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No one at Duke knows the Grateful Dead

“Does anyone listen to the Grateful Dead?” I was in my dorm’s study room or common room when I asked this question—my memory evades me—but either way know there was a good number of people around. I was met with blank stares. So, I started asking almost anyone I met if they knew who the Grateful Dead band was. The overwhelming majority had no clue and I slowly stopped being surprised. 

Obviously, I know there are people at Duke who listen to the Grateful Dead, know of the Grateful Dead, or at the very least have seen their iconic dancing bears logo on a themed sorority t-shirt. The title of this column does extrapolate the issue a little bit. But if I am being honest, the reaction to my question about the band connected a lot of thoughts on the careerist mentality of Duke that had been swirling in my head. 

I grew up hearing the Dead through my parents’ stereo while they gardened, watched documentaries on the band, and listened to stories of their times at the concerts. The dad of one of my best friends from back home sang her “Ripple” by the Dead as a lullaby. Another friend would send me their live shows to listen to. And it was not uncommon to see an Instagram post from someone from my high school at a Dead and Company concert.

The Grateful Dead became popular during the age of the hippie –-the 60s. They are known for their psychedelic rock music and avid fanbase, the Deadheads. Despite having little to no big radio hits, they are one of the most successful touring bands in rock  with their improvisational and always unique live shows. A resurgence in their popularity occurred in the  80s when one of their songs, “Touch of Grey,” blew up.

To me, the Grateful Dead is the epitome of what it means to take life as it comes. If you watch any live show or documentary, it is apparent that the band and audience are there for two reasons: to live and have a good time. Live music today is arguably overproduced--people expect crazy strobes, backup dancers, autotune, and flashy outfits. From the improvised guitar solos to the tie-dye color scheme to the fans not even inside the concert dancing outside, there is something special about how the Dead moved people. The Dead showed up as they were and wanted everyone else to do the same. Their lyrics such as “without love in a dream it will never come true” and “walking through the tall trees/going where the wind goes/blooming like a red rose/breathing more freely” showcase the carefree nature promoted by the band. In plain terms, the Dead is an advocate for just vibin’ through life.

If the Dead is the representation of a chill, stress-free life where you take things day-by-day and have no worries about the things you cannot control, then Duke is the antithesis to this.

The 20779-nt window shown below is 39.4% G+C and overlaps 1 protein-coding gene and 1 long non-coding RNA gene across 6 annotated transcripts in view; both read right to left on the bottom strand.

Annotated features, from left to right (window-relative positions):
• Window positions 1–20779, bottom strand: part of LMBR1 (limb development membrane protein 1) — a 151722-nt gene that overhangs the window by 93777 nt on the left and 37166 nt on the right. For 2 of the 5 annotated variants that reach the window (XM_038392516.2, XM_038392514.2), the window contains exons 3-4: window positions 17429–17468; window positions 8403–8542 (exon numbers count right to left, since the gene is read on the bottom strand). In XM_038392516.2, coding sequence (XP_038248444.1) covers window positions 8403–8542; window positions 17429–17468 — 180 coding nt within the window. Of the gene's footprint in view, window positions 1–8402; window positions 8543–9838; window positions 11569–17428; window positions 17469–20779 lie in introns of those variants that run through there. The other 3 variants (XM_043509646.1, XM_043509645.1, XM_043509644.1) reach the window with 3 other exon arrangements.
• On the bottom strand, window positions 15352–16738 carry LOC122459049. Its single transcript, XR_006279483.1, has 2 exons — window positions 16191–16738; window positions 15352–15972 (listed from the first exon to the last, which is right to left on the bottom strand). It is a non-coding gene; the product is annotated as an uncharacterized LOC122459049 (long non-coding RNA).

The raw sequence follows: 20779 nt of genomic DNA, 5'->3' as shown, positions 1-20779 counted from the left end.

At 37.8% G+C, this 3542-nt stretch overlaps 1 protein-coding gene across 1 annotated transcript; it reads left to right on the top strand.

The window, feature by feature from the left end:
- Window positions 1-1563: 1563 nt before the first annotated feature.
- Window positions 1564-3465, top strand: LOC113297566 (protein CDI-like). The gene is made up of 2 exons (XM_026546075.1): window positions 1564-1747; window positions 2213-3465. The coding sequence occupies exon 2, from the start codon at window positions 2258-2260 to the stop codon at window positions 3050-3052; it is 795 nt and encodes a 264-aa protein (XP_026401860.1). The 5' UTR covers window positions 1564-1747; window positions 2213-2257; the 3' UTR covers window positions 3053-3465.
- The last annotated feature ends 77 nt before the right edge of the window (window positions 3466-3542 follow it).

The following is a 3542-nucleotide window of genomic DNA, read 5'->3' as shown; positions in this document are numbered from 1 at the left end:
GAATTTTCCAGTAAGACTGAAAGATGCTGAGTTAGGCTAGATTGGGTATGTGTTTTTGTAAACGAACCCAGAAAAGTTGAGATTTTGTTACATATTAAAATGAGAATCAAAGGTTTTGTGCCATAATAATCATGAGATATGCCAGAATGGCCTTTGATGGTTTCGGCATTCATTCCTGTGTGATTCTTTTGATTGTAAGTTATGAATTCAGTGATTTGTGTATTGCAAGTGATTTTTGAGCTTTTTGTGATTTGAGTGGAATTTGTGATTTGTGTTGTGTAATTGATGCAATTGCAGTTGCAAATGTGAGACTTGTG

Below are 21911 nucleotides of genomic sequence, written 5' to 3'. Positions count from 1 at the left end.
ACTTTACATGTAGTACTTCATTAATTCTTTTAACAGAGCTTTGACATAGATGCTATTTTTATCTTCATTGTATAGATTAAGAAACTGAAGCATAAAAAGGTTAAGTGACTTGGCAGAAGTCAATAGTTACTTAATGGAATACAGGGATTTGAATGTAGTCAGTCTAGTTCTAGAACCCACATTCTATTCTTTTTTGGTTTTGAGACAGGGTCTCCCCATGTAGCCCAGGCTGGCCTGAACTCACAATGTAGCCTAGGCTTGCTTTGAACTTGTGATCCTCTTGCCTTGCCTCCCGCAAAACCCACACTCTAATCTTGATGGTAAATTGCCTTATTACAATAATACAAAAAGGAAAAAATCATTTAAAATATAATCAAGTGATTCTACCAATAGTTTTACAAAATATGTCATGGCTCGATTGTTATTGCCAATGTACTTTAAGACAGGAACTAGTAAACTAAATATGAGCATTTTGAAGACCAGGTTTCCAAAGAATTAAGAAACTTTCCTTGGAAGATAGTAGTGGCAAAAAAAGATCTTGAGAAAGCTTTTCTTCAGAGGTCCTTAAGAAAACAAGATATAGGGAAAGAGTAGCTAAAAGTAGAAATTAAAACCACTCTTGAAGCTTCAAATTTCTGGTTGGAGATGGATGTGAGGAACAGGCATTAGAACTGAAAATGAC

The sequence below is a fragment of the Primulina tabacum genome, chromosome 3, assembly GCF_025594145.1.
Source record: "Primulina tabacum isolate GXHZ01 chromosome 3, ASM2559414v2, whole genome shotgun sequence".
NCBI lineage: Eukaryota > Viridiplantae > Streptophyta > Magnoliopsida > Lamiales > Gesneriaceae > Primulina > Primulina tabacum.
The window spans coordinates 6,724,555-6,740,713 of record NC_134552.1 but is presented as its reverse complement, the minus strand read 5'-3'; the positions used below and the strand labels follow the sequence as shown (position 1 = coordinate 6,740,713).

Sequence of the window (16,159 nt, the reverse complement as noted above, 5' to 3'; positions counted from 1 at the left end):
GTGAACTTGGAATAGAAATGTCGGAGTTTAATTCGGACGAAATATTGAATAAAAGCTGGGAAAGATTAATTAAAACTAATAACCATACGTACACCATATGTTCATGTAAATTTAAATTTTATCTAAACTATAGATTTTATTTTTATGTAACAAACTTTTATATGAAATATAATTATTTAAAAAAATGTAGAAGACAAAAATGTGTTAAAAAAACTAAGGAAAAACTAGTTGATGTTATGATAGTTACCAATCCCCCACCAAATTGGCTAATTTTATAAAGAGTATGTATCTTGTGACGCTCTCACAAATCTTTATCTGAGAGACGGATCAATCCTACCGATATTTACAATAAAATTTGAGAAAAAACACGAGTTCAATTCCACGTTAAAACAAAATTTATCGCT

Many come to Duke because they know it is a career-focused school that can get them into high-paying jobs at top firms or prepare them for their applications to Ivy law and medical schools. The majority of people I have met come from prep or private schools and have parents working as doctors or lawyers or in well-known corporations. In this way, the careerist mentality can become a case of monkey-see-monkey-do. Duke culture could easily just be the culmination of what some of us were raised to find important--success in powerful and money-making fields.

It is hard to take life day-by-day when you are surrounded by people your age who are constantly focused on the next organization, the next internship, the next opportunity that will bring them closer to that aforementioned vision of success. It feels like you are always playing catch-up on top of being a full-time student at a rigorous university. I find myself repeating to my friends that “All I do is work, this can’t be what life is supposed to be about.” 

I was raised by Grateful Dead fans, though, and purposefully or not, my parents integrated the band’s principles into their parenting. I truly believe being raised on the Grateful Dead grounds me in a weird, unexpected way. My parents may work in business and law, but neither have ever promoted careerist ideals to me. They believe that work is not what life is about or what makes life great. They take a stance similar to the Dead that you should take life as it comes and that everything will all work out in the end. All of my hometown friends were raised similarly and held similar thoughts. Once I realized no one at Duke knew of the Dead, I began to wonder if the common denominator between my hometown friends and I was the fact that we were raised by Dead fans and subsequently with the Dead ideals.

Sure, to some this may seem like a metaphorical stretch, but it gave me more insight into the divide I felt between my mentality and the common careerist Duke mentality. I am not saying I am exempt to the Duke mindset because I listen to the Grateful Dead. I am sucked into the hellish hustle culture landscape just like anyone else. I was rushing business fraternities on the first day of class. I stalk LinkedIn to see what summer internship opportunities people are receiving. I spend more time stressed and working than I do in any other state. 

But on days when I am upset at the way Duke culture makes me feel, as if I should be just a careerist who sells her soul to money, I find my thoughts infiltrated with the ghost of the Dead’s lead guitarist, Jerry Garcia, and an answer he gave in an interview once: “It’s supposed to be all about having fun.” 

Olivia Bokesch is a Trinity first-year. Her column typically runs on alternate Wednesdays.  

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